2. The sale in favour of the second defendant was impeached by the plaintiff on the ground that it was in excess of the powers of the trustee and invalid. Both the Courts have answered that question in favour of the plaintiff and this finding is not challenged in second appeal by Mr. Sitarama Rao, learned Counsel for the appellants. But the main contention urged by him is that his clients and defendants 6 and 7 are entitled to recover the properties comprised in the B Schedule or the Rs. 2,212 the purchase price paid for the sale of A Schedule property before the plaintiff can recover possession of the said A Schedule property. Both the Courts have negatived this contention and declined to give the relief asked for on behalf of defendants 4 to 7.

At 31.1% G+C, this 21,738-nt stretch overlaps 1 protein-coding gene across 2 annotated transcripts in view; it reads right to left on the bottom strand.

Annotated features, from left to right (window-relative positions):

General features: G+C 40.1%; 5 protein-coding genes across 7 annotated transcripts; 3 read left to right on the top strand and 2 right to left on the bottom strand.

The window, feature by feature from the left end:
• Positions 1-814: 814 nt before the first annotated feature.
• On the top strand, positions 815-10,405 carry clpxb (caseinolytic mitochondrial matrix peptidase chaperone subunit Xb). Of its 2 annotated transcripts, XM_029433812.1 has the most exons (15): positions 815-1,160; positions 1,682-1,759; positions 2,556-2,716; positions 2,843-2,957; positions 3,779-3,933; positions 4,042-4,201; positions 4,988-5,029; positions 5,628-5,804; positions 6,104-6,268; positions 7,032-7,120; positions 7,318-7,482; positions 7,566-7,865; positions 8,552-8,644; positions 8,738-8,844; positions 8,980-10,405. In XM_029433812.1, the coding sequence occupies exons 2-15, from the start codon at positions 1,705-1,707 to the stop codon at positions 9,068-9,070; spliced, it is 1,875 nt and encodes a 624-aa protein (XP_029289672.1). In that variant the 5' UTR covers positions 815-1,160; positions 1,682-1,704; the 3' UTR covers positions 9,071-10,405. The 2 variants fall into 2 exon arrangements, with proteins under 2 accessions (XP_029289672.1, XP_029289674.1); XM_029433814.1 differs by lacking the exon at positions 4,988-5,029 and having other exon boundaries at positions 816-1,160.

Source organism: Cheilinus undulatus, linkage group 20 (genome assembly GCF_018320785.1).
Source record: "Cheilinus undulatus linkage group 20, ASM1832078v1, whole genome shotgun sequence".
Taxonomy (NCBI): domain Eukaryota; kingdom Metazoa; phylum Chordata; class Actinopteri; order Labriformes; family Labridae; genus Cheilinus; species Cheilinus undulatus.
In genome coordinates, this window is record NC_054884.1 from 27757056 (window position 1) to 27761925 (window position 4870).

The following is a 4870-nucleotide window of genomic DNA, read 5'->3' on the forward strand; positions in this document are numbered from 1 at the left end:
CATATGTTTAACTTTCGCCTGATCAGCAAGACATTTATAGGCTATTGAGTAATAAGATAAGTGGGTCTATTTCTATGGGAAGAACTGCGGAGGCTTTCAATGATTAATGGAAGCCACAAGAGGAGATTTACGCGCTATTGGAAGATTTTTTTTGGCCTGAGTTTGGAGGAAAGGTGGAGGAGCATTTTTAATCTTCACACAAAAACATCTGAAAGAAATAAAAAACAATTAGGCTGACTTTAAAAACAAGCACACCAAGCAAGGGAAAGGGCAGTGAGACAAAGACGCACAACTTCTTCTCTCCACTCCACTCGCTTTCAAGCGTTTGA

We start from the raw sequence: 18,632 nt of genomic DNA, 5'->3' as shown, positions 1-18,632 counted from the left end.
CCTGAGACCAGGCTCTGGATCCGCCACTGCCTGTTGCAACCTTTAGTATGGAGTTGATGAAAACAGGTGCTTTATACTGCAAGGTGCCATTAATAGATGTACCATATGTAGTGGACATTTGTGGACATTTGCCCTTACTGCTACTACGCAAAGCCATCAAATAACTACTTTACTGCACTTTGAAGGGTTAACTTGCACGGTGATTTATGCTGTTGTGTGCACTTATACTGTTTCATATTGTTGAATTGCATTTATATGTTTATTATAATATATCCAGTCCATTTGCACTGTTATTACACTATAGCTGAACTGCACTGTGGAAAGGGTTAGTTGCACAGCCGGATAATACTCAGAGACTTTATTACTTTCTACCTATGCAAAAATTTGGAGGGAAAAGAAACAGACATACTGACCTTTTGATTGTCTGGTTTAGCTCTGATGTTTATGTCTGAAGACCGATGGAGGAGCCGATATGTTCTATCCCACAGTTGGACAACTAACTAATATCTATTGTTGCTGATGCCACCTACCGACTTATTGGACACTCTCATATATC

3. To appreciate the contention of Mr. Sitarama Rao a few facts are necessary. On 7th December, 1924, two documents came into existence, viz., Exs. C and C-l. Ex. C purports to be a declaration of trust executed by the first defendant. The recitals in the said deed are that as the A Schedule property which was dedicated to charity was not yielding proper income, he for the benefit of the said charity settled the price of the said property at Rs. 2,212 and completed the sale deed in favour of N. K. K. Venkatarama Aiyar, the second defendant herein, that in substitution of A Schedule property through the said document Ex. C, he was setting apart of his free will the property comprised in B Schedule which is also worth Rs. 2,212 and which belonged to him so that the income of the said property may be utilized for the said charity. Ex. C-l is a deed of absolute sale in favour of the second defendant by the first defendant for Rs. 2,212. He recites almost the same facts as in Ex. C. In the said document also occurs the recital that A Schedule property which was being sold was not yielding any income and therefore he had to sell this property to the second defendant and that in substitution thereof he was giving his own property. To provide against any loss that the second defendant may sustain by reason of the conveyance he provided the following security, viz., the B Schedule property. The clause relating thereto runs thus: